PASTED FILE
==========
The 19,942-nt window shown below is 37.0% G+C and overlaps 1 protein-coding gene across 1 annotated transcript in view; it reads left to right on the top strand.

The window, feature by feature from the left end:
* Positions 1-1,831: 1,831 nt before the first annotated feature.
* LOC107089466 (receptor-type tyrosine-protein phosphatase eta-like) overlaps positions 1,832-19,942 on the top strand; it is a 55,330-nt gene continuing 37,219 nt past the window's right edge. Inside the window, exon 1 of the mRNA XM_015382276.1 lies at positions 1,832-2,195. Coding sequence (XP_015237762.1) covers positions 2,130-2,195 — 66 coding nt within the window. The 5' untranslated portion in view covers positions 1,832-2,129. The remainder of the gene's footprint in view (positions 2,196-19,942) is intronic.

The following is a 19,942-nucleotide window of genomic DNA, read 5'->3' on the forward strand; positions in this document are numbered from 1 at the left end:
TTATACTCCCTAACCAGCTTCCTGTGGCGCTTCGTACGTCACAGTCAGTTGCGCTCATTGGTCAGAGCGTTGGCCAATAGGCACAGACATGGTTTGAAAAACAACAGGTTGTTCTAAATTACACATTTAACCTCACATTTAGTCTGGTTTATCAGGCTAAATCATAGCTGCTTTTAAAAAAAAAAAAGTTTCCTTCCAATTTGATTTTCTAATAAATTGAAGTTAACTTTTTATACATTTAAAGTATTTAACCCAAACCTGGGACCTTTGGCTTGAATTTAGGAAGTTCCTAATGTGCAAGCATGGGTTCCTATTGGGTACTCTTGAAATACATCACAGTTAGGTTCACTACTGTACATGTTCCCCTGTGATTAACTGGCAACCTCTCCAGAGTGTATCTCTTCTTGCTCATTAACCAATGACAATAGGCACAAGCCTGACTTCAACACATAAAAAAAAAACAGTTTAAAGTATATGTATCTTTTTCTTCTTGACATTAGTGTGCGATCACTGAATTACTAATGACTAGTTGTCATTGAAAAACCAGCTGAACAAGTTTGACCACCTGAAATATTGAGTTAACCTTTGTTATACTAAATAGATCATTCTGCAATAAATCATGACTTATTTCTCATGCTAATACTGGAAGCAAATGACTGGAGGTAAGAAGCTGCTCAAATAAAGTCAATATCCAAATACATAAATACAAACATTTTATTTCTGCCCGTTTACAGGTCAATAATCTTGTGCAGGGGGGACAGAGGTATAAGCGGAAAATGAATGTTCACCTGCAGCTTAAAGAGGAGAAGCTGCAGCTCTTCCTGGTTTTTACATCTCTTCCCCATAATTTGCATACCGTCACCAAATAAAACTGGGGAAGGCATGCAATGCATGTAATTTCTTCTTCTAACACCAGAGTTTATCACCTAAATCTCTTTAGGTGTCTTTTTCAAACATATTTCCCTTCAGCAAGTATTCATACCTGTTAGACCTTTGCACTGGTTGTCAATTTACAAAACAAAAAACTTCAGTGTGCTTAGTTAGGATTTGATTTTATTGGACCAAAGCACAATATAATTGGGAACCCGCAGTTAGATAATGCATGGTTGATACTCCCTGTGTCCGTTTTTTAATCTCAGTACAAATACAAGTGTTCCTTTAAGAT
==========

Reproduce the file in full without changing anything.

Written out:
The 19,942-nt window shown below is 37.0% G+C and overlaps 1 protein-coding gene across 1 annotated transcript in view; it reads left to right on the top strand.

The window, feature by feature from the left end:
* Positions 1-1,831: 1,831 nt before the first annotated feature.
* LOC107089466 (receptor-type tyrosine-protein phosphatase eta-like) overlaps positions 1,832-19,942 on the top strand; it is a 55,330-nt gene continuing 37,219 nt past the window's right edge. Inside the window, exon 1 of the mRNA XM_015382276.1 lies at positions 1,832-2,195. Coding sequence (XP_015237762.1) covers positions 2,130-2,195 — 66 coding nt within the window. The 5' untranslated portion in view covers positions 1,832-2,129. The remainder of the gene's footprint in view (positions 2,196-19,942) is intronic.

The following is a 19,942-nucleotide window of genomic DNA, read 5'->3' on the forward strand; positions in this document are numbered from 1 at the left end:
TTATACTCCCTAACCAGCTTCCTGTGGCGCTTCGTACGTCACAGTCAGTTGCGCTCATTGGTCAGAGCGTTGGCCAATAGGCACAGACATGGTTTGAAAAACAACAGGTTGTTCTAAATTACACATTTAACCTCACATTTAGTCTGGTTTATCAGGCTAAATCATAGCTGCTTTTAAAAAAAAAAAAGTTTCCTTCCAATTTGATTTTCTAATAAATTGAAGTTAACTTTTTATACATTTAAAGTATTTAACCCAAACCTGGGACCTTTGGCTTGAATTTAGGAAGTTCCTAATGTGCAAGCATGGGTTCCTATTGGGTACTCTTGAAATACATCACAGTTAGGTTCACTACTGTACATGTTCCCCTGTGATTAACTGGCAACCTCTCCAGAGTGTATCTCTTCTTGCTCATTAACCAATGACAATAGGCACAAGCCTGACTTCAACACATAAAAAAAAAACAGTTTAAAGTATATGTATCTTTTTCTTCTTGACATTAGTGTGCGATCACTGAATTACTAATGACTAGTTGTCATTGAAAAACCAGCTGAACAAGTTTGACCACCTGAAATATTGAGTTAACCTTTGTTATACTAAATAGATCATTCTGCAATAAATCATGACTTATTTCTCATGCTAATACTGGAAGCAAATGACTGGAGGTAAGAAGCTGCTCAAATAAAGTCAATATCCAAATACATAAATACAAACATTTTATTTCTGCCCGTTTACAGGTCAATAATCTTGTGCAGGGGGGACAGAGGTATAAGCGGAAAATGAATGTTCACCTGCAGCTTAAAGAGGAGAAGCTGCAGCTCTTCCTGGTTTTTACATCTCTTCCCCATAATTTGCATACCGTCACCAAATAAAACTGGGGAAGGCATGCAATGCATGTAATTTCTTCTTCTAACACCAGAGTTTATCACCTAAATCTCTTTAGGTGTCTTTTTCAAACATATTTCCCTTCAGCAAGTATTCATACCTGTTAGACCTTTGCACTGGTTGTCAATTTACAAAACAAAAAACTTCAGTGTGCTTAGTTAGGATTTGATTTTATTGGACCAAAGCACAATATAATTGGGAACCCGCAGTTAGATAATGCATGGTTGATACTCCCTGTGTCCGTTTTTTAATCTCAGTACAAATACAAGTGTTCCTTTAAGAT